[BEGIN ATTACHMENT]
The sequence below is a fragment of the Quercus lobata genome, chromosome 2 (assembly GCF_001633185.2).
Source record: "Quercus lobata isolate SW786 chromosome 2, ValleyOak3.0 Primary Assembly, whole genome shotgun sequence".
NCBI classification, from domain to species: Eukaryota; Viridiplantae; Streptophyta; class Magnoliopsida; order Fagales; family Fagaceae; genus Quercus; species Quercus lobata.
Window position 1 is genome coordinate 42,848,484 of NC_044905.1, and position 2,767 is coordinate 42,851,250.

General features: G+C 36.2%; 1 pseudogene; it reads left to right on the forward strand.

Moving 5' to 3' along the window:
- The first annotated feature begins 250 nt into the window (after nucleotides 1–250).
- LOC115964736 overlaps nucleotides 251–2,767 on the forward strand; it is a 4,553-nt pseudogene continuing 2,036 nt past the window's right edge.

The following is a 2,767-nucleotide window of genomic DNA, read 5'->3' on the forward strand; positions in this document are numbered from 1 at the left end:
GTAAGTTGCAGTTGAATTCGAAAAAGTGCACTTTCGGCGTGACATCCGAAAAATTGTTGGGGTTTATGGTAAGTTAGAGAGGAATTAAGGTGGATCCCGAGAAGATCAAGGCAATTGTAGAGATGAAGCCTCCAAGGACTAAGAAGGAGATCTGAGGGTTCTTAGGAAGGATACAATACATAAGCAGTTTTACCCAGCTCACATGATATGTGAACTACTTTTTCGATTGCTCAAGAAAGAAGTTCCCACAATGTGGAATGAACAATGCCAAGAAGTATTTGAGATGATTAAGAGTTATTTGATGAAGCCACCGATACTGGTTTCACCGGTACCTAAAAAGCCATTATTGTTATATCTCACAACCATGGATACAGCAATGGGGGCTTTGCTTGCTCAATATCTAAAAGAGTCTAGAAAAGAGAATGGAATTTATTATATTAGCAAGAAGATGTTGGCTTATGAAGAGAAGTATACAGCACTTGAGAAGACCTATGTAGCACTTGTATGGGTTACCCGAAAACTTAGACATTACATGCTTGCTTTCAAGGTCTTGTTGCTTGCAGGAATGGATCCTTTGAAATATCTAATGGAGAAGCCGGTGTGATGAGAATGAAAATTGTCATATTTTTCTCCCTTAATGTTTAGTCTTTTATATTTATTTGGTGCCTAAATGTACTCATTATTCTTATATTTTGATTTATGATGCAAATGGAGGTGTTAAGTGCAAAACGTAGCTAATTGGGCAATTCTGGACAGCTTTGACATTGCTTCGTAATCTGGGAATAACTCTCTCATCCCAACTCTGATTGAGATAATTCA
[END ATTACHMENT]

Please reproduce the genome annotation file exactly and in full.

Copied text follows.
The sequence below is a fragment of the Quercus lobata genome, chromosome 2 (assembly GCF_001633185.2).
Source record: "Quercus lobata isolate SW786 chromosome 2, ValleyOak3.0 Primary Assembly, whole genome shotgun sequence".
NCBI classification, from domain to species: Eukaryota; Viridiplantae; Streptophyta; class Magnoliopsida; order Fagales; family Fagaceae; genus Quercus; species Quercus lobata.
Window position 1 is genome coordinate 42,848,484 of NC_044905.1, and position 2,767 is coordinate 42,851,250.

General features: G+C 36.2%; 1 pseudogene; it reads left to right on the forward strand.

Moving 5' to 3' along the window:
- The first annotated feature begins 250 nt into the window (after nucleotides 1–250).
- LOC115964736 overlaps nucleotides 251–2,767 on the forward strand; it is a 4,553-nt pseudogene continuing 2,036 nt past the window's right edge.

The following is a 2,767-nucleotide window of genomic DNA, read 5'->3' on the forward strand; positions in this document are numbered from 1 at the left end:
GTAAGTTGCAGTTGAATTCGAAAAAGTGCACTTTCGGCGTGACATCCGAAAAATTGTTGGGGTTTATGGTAAGTTAGAGAGGAATTAAGGTGGATCCCGAGAAGATCAAGGCAATTGTAGAGATGAAGCCTCCAAGGACTAAGAAGGAGATCTGAGGGTTCTTAGGAAGGATACAATACATAAGCAGTTTTACCCAGCTCACATGATATGTGAACTACTTTTTCGATTGCTCAAGAAAGAAGTTCCCACAATGTGGAATGAACAATGCCAAGAAGTATTTGAGATGATTAAGAGTTATTTGATGAAGCCACCGATACTGGTTTCACCGGTACCTAAAAAGCCATTATTGTTATATCTCACAACCATGGATACAGCAATGGGGGCTTTGCTTGCTCAATATCTAAAAGAGTCTAGAAAAGAGAATGGAATTTATTATATTAGCAAGAAGATGTTGGCTTATGAAGAGAAGTATACAGCACTTGAGAAGACCTATGTAGCACTTGTATGGGTTACCCGAAAACTTAGACATTACATGCTTGCTTTCAAGGTCTTGTTGCTTGCAGGAATGGATCCTTTGAAATATCTAATGGAGAAGCCGGTGTGATGAGAATGAAAATTGTCATATTTTTCTCCCTTAATGTTTAGTCTTTTATATTTATTTGGTGCCTAAATGTACTCATTATTCTTATATTTTGATTTATGATGCAAATGGAGGTGTTAAGTGCAAAACGTAGCTAATTGGGCAATTCTGGACAGCTTTGACATTGCTTCGTAATCTGGGAATAACTCTCTCATCCCAACTCTGATTGAGATAATTCA